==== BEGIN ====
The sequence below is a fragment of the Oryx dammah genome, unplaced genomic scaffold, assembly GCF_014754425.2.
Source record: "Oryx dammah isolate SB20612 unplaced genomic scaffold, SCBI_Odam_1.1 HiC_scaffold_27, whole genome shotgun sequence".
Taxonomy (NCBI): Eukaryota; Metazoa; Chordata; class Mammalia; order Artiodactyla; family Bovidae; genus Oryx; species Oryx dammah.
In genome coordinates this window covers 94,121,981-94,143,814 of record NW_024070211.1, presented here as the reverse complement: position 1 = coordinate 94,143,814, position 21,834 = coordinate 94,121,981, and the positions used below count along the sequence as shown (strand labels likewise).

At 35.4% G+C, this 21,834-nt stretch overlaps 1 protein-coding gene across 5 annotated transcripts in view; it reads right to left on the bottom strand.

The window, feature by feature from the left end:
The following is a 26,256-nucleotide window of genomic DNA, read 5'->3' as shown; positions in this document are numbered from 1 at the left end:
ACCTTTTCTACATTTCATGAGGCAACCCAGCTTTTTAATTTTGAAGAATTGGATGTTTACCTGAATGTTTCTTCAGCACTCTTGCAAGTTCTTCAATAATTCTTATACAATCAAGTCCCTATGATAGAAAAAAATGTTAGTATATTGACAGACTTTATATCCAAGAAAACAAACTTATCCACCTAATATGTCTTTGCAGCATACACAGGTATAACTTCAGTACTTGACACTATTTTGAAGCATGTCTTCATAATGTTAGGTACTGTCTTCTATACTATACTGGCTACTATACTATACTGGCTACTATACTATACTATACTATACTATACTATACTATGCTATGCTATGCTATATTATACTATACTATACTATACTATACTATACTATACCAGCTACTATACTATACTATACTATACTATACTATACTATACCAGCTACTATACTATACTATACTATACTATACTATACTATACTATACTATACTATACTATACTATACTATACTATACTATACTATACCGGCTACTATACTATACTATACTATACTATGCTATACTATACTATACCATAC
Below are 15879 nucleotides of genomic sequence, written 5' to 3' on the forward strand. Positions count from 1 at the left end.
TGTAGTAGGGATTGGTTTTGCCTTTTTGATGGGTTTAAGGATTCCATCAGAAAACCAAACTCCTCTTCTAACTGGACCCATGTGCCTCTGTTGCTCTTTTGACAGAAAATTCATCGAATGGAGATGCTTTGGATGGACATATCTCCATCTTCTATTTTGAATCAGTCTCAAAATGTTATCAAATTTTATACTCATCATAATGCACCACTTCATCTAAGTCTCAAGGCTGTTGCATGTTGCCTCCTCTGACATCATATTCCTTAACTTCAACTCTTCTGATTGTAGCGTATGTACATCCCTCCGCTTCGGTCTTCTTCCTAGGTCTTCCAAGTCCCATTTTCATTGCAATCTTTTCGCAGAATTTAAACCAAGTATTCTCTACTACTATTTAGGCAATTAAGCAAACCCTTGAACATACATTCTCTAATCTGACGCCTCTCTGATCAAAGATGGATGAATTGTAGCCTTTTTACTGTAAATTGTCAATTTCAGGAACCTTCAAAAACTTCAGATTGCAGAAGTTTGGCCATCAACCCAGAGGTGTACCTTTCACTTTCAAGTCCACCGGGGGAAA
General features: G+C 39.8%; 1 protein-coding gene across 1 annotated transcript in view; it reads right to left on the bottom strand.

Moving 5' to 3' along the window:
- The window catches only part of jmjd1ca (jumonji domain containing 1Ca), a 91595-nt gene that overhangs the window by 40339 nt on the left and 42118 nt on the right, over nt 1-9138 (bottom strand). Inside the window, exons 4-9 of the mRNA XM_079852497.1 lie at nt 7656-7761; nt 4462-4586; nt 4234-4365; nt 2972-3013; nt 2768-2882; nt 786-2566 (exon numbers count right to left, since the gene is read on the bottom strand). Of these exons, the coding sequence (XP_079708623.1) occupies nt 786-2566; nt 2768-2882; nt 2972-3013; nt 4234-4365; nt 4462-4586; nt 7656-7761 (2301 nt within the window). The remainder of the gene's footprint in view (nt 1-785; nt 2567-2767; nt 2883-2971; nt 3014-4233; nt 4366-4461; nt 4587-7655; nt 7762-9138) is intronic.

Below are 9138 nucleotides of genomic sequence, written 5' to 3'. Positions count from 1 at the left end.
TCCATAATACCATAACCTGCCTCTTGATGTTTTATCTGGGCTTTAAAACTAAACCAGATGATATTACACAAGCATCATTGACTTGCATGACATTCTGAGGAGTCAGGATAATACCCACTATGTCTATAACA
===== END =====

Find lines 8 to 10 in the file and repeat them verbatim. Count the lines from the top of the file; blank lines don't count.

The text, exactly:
ACCTTTTCTACATTTCATGAGGCAACCCAGCTTTTTAATTTTGAAGAATTGGATGTTTACCTGAATGTTTCTTCAGCACTCTTGCAAGTTCTTCAATAATTCTTATACAATCAAGTCCCTATGATAGAAAAAAATGTTAGTATATTGACAGACTTTATATCCAAGAAAACAAACTTATCCACCTAATATGTCTTTGCAGCATACACAGGTATAACTTCAGTACTTGACACTATTTTGAAGCATGTCTTCATAATGTTAGGTACTGTCTTCTATACTATACTGGCTACTATACTATACTGGCTACTATACTATACTATACTATACTATACTATACTATGCTATGCTATGCTATATTATACTATACTATACTATACTATACTATACTATACCAGCTACTATACTATACTATACTATACTATACTATACTATACCAGCTACTATACTATACTATACTATACTATACTATACTATACTATACTATACTATACTATACTATACTATACTATACTATACTATACCGGCTACTATACTATACTATACTATACTATGCTATACTATACTATACCATAC
Below are 15879 nucleotides of genomic sequence, written 5' to 3' on the forward strand. Positions count from 1 at the left end.
TGTAGTAGGGATTGGTTTTGCCTTTTTGATGGGTTTAAGGATTCCATCAGAAAACCAAACTCCTCTTCTAACTGGACCCATGTGCCTCTGTTGCTCTTTTGACAGAAAATTCATCGAATGGAGATGCTTTGGATGGACATATCTCCATCTTCTATTTTGAATCAGTCTCAAAATGTTATCAAATTTTATACTCATCATAATGCACCACTTCATCTAAGTCTCAAGGCTGTTGCATGTTGCCTCCTCTGACATCATATTCCTTAACTTCAACTCTTCTGATTGTAGCGTATGTACATCCCTCCGCTTCGGTCTTCTTCCTAGGTCTTCCAAGTCCCATTTTCATTGCAATCTTTTCGCAGAATTTAAACCAAGTATTCTCTACTACTATTTAGGCAATTAAGCAAACCCTTGAACATACATTCTCTAATCTGACGCCTCTCTGATCAAAGATGGATGAATTGTAGCCTTTTTACTGTAAATTGTCAATTTCAGGAACCTTCAAAAACTTCAGATTGCAGAAGTTTGGCCATCAACCCAGAGGTGTACCTTTCACTTTCAAGTCCACCGGGGGAAA